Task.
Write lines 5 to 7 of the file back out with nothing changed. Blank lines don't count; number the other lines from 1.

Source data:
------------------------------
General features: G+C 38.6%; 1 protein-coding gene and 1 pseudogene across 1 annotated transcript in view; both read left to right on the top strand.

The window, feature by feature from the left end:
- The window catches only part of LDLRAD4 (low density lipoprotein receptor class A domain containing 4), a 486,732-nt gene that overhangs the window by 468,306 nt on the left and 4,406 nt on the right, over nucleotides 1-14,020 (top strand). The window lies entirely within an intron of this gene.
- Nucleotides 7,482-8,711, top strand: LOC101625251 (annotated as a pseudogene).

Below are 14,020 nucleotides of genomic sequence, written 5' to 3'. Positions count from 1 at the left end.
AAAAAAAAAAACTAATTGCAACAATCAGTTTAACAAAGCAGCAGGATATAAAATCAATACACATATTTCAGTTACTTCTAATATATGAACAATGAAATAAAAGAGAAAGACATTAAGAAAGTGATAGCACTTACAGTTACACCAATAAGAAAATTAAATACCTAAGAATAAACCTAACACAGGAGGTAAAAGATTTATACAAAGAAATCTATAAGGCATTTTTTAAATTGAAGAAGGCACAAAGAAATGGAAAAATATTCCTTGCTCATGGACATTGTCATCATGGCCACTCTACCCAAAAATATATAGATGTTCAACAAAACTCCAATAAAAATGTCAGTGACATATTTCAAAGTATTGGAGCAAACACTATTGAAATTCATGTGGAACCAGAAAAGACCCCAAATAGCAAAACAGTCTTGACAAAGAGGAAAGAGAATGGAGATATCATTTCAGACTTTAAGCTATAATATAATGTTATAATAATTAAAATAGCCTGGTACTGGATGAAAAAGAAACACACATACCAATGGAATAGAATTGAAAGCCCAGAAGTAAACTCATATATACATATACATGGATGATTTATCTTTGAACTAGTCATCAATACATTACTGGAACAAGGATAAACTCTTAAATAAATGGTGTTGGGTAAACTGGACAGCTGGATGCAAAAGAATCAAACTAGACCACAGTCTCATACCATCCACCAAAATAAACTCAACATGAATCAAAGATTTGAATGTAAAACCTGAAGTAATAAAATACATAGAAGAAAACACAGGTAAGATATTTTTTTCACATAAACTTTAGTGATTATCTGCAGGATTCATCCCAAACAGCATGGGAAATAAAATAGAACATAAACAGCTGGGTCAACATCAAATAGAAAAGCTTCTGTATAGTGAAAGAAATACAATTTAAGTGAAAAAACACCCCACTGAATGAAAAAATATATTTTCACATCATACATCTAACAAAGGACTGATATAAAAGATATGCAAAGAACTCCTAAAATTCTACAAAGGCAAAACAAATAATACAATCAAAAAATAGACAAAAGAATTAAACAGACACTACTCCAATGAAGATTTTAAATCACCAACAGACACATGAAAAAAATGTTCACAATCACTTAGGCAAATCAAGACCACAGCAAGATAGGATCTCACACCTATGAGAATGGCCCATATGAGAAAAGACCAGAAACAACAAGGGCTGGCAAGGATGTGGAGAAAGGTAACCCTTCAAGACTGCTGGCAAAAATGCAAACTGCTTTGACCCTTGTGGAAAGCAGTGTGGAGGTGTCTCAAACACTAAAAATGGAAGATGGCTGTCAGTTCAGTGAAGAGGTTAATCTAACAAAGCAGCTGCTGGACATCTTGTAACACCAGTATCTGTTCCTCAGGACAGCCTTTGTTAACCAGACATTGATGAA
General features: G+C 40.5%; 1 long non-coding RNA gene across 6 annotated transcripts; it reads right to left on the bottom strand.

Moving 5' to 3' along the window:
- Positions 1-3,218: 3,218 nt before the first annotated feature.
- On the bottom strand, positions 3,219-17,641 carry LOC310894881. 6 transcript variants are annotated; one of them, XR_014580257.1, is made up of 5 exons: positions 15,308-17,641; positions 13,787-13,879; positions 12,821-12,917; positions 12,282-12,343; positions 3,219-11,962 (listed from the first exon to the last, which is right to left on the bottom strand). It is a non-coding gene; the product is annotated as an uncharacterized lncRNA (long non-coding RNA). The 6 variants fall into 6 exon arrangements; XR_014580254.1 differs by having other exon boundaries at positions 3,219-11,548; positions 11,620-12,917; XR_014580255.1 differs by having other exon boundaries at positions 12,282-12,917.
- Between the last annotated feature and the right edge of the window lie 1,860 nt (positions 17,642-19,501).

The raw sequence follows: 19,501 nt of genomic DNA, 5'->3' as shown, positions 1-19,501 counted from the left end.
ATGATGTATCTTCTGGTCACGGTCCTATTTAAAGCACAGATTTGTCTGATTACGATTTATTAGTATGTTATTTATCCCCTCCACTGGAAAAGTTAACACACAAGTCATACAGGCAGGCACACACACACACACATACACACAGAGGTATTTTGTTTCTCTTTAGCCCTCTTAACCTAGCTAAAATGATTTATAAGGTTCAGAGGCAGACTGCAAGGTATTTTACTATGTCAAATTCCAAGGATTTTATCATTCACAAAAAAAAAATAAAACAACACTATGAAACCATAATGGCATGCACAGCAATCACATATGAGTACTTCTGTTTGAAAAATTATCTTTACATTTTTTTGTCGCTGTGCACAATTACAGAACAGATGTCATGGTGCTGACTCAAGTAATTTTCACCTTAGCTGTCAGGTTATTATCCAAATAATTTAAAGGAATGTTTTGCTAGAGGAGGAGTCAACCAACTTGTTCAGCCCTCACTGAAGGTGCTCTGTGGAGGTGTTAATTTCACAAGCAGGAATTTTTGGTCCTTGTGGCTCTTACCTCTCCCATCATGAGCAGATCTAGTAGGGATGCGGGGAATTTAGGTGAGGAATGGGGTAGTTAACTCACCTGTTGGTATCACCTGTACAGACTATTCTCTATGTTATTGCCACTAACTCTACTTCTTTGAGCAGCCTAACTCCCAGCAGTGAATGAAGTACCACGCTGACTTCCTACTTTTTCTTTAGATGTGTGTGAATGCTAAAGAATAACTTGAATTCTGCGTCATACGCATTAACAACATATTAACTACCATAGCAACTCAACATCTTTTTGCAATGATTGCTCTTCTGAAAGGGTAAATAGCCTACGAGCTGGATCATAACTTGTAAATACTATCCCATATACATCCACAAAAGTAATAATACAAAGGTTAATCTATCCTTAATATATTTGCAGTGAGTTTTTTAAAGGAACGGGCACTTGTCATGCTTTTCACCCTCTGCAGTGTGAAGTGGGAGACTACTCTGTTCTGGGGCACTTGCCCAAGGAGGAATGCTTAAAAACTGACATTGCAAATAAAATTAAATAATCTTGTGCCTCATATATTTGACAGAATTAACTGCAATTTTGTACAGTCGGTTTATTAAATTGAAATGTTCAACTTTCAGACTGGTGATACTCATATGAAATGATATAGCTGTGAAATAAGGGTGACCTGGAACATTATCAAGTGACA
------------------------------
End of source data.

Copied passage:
Below are 14,020 nucleotides of genomic sequence, written 5' to 3'. Positions count from 1 at the left end.
AAAAAAAAAAACTAATTGCAACAATCAGTTTAACAAAGCAGCAGGATATAAAATCAATACACATATTTCAGTTACTTCTAATATATGAACAATGAAATAAAAGAGAAAGACATTAAGAAAGTGATAGCACTTACAGTTACACCAATAAGAAAATTAAATACCTAAGAATAAACCTAACACAGGAGGTAAAAGATTTATACAAAGAAATCTATAAGGCATTTTTTAAATTGAAGAAGGCACAAAGAAATGGAAAAATATTCCTTGCTCATGGACATTGTCATCATGGCCACTCTACCCAAAAATATATAGATGTTCAACAAAACTCCAATAAAAATGTCAGTGACATATTTCAAAGTATTGGAGCAAACACTATTGAAATTCATGTGGAACCAGAAAAGACCCCAAATAGCAAAACAGTCTTGACAAAGAGGAAAGAGAATGGAGATATCATTTCAGACTTTAAGCTATAATATAATGTTATAATAATTAAAATAGCCTGGTACTGGATGAAAAAGAAACACACATACCAATGGAATAGAATTGAAAGCCCAGAAGTAAACTCATATATACATATACATGGATGATTTATCTTTGAACTAGTCATCAATACATTACTGGAACAAGGATAAACTCTTAAATAAATGGTGTTGGGTAAACTGGACAGCTGGATGCAAAAGAATCAAACTAGACCACAGTCTCATACCATCCACCAAAATAAACTCAACATGAATCAAAGATTTGAATGTAAAACCTGAAGTAATAAAATACATAGAAGAAAACACAGGTAAGATATTTTTTTCACATAAACTTTAGTGATTATCTGCAGGATTCATCCCAAACAGCATGGGAAATAAAATAGAACATAAACAGCTGGGTCAACATCAAATAGAAAAGCTTCTGTATAGTGAAAGAAATACAATTTAAGTGAAAAAACACCCCACTGAATGAAAAAATATATTTTCACATCATACATCTAACAAAGGACTGATATAAAAGATATGCAAAGAACTCCTAAAATTCTACAAAGGCAAAACAAATAATACAATCAAAAAATAGACAAAAGAATTAAACAGACACTACTCCAATGAAGATTTTAAATCACCAACAGACACATGAAAAAAATGTTCACAATCACTTAGGCAAATCAAGACCACAGCAAGATAGGATCTCACACCTATGAGAATGGCCCATATGAGAAAAGACCAGAAACAACAAGGGCTGGCAAGGATGTGGAGAAAGGTAACCCTTCAAGACTGCTGGCAAAAATGCAAACTGCTTTGACCCTTGTGGAAAGCAGTGTGGAGGTGTCTCAAACACTAAAAATGGAAGATGGCTGTCAGTTCAGTGAAGAGGTTAATCTAACAAAGCAGCTGCTGGACATCTTGTAACACCAGTATCTGTTCCTCAGGACAGCCTTTGTTAACCAGACATTGATGAA
General features: G+C 40.5%; 1 long non-coding RNA gene across 6 annotated transcripts; it reads right to left on the bottom strand.